But before you put all of you eggs in one basket, let’s take a look at the second set of tables based on the modified trading rules. Scanning across the bottom row of the Modified Hedging Gain/Loss table, all of the indicators now produce an average hedging gain of at least $0.32 per bushel. Six of those do so with no losing trades over the life of the five contracts. Please refer to the table for details on the other indicators.
Comparing the results from the original rules with the results from the modified rules, MA(17,35), CL&MA(6×4) and MA(35) increased the average net realized price estimates by $1.14, $1.10, and $1.03 per bushel. All nine indicators produced an average net price of $6.00 or more with one above $6.30 (commissions and fees ignored).
The average number of sell signals dropped significantly to an average low of 0.2 and high of 5.8. Six of the nine indicators produced only one sell signal in five years, with NO LOSING trades on any of the five contracts. MA(5,35), MA(17,35), CL&MA(35), and MA(35) happen to be the same four indicators that had no losing trades for December corn and November soybeans. Two of the four had no losing trades for December wheat also. Keep the consistency in mind as you try to focus in to narrow down the list of indicators you might settle on for use across several commodities.
Wait, it gets better! The four indicators which have been most consistent had no losing trades and gave only one sell signal per year or kept an open position to the end of the contract. For a pure hedger who probably is using cash forward contracts, it doesn’t get much better. Perhaps one can find an indicator that would produce a higher price with no losing trades, but that would be the only improvement. Again, be reminded that past performance is no guarantee of future success, but it certainly does attract attention.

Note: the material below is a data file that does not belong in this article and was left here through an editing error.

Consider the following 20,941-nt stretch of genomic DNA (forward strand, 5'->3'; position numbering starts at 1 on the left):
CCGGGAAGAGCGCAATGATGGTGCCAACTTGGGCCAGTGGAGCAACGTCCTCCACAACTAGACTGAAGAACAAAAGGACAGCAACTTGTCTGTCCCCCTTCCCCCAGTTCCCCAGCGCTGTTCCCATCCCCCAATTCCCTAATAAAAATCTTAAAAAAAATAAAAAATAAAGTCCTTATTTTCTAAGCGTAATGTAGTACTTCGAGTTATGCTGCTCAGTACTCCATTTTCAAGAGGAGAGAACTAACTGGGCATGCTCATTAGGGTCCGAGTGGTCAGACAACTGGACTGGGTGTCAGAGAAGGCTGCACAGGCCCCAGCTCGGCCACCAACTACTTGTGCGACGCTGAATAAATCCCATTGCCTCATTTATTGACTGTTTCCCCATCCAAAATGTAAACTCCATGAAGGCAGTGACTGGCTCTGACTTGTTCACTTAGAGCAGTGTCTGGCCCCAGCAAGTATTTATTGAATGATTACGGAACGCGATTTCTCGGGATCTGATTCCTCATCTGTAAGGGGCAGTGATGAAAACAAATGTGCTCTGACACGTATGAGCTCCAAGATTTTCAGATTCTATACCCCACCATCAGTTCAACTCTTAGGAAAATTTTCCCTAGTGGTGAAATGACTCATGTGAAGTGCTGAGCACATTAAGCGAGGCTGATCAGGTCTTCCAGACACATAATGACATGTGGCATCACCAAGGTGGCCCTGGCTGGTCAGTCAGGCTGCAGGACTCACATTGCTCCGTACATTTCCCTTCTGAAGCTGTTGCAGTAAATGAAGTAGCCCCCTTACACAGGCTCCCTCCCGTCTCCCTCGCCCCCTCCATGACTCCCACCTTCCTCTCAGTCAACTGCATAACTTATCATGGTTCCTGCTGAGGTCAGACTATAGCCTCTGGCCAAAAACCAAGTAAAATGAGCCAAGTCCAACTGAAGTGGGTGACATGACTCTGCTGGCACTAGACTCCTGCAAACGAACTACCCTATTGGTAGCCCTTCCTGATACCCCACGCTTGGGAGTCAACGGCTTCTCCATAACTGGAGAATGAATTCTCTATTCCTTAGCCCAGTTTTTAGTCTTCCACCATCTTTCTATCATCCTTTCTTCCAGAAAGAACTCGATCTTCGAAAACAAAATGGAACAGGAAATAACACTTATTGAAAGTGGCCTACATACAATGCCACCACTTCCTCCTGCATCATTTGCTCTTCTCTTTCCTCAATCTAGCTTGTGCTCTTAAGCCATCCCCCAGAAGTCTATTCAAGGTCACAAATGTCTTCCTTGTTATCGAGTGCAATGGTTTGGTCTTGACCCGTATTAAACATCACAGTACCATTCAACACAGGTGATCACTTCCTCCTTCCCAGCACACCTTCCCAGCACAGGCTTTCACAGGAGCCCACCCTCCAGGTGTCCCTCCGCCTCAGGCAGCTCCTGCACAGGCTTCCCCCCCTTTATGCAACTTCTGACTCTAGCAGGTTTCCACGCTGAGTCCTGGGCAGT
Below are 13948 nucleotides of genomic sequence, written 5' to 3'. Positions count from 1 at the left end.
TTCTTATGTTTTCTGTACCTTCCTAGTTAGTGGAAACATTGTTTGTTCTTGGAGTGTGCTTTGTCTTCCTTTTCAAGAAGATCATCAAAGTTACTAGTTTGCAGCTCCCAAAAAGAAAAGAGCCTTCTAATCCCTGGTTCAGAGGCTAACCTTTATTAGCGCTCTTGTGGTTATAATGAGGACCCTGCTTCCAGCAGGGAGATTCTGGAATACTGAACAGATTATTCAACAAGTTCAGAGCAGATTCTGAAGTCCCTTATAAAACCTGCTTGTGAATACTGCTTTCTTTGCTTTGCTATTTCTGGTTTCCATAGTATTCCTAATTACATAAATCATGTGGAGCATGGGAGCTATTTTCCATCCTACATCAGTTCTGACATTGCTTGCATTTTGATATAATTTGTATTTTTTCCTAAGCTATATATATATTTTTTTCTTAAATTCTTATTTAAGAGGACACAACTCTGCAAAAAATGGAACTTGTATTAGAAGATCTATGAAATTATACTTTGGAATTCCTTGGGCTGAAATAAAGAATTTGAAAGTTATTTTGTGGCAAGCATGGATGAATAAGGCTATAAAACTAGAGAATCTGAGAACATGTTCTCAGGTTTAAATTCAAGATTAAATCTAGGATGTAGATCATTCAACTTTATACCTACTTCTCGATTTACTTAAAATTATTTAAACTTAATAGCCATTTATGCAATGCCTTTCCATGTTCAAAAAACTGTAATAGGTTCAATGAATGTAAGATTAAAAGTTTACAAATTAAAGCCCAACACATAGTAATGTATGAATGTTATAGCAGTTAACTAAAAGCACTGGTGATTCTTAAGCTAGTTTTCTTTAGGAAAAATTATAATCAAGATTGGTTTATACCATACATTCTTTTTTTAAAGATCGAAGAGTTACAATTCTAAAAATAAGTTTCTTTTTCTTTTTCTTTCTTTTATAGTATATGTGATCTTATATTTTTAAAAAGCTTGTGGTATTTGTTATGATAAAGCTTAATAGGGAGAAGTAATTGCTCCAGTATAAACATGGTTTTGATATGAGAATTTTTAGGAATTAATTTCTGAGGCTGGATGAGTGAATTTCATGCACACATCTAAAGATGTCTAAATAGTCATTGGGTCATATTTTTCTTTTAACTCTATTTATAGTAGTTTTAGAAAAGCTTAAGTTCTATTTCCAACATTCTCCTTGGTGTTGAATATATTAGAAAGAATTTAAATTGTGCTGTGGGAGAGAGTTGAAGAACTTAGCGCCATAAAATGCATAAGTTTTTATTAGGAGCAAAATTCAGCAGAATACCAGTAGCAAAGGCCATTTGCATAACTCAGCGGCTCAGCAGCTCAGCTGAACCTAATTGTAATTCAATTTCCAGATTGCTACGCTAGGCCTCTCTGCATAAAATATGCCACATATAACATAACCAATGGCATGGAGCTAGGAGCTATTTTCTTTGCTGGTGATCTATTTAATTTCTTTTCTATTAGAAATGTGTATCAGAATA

The average size of winning trades didn’t change significantly with the modified trading rules, but the size of the losing trades did change. The largest average win with the modified rules ranged from a low of $0.44 to a high of $0.63 per bushel. The largest average loss with the new rules ranged from zero to $0.33.
As stated earlier, there are plus and minus points to various indicators, and not everyone will choose the same one. Looking at the list of nine indicators, there are some differences. The estimated price range from $6.03 to $6.30 is relatively small over the five years. Considering the net hedging gain and no losing trades, MA(5,35), MA(17,35), CL&MA(17), CL&MA(6×4), and MA(35) appear to stand out for their performance.
The logical extension of this study for selective hedging would be to examine the charts to identify rallies and corrections deemed worthy of an exit and entry in the market, and then to focus on finding trading strategies and parameters that would provide buy and sell signals as close to those points as possible.
Again, there is a lot of new material here for your consideration, and I hope I have been able to focus on issues you will want to consider when selecting a trend following indicator for a pure or selective hedge to help manage price risk. Take the time to digest the material and don’t hesitate to send questions if you need help getting your hands around any of this.
Remember that all of the above analysis was accomplished by dropping a data set for the contracts into a spreadsheet, and then programming in the trading rules and accounting formulas to keep track of the gains and losses. In keeping with the overall goal of the website, these are all things you can do at your own desk.
Posted by Keith D. Rogers on 14 September 2013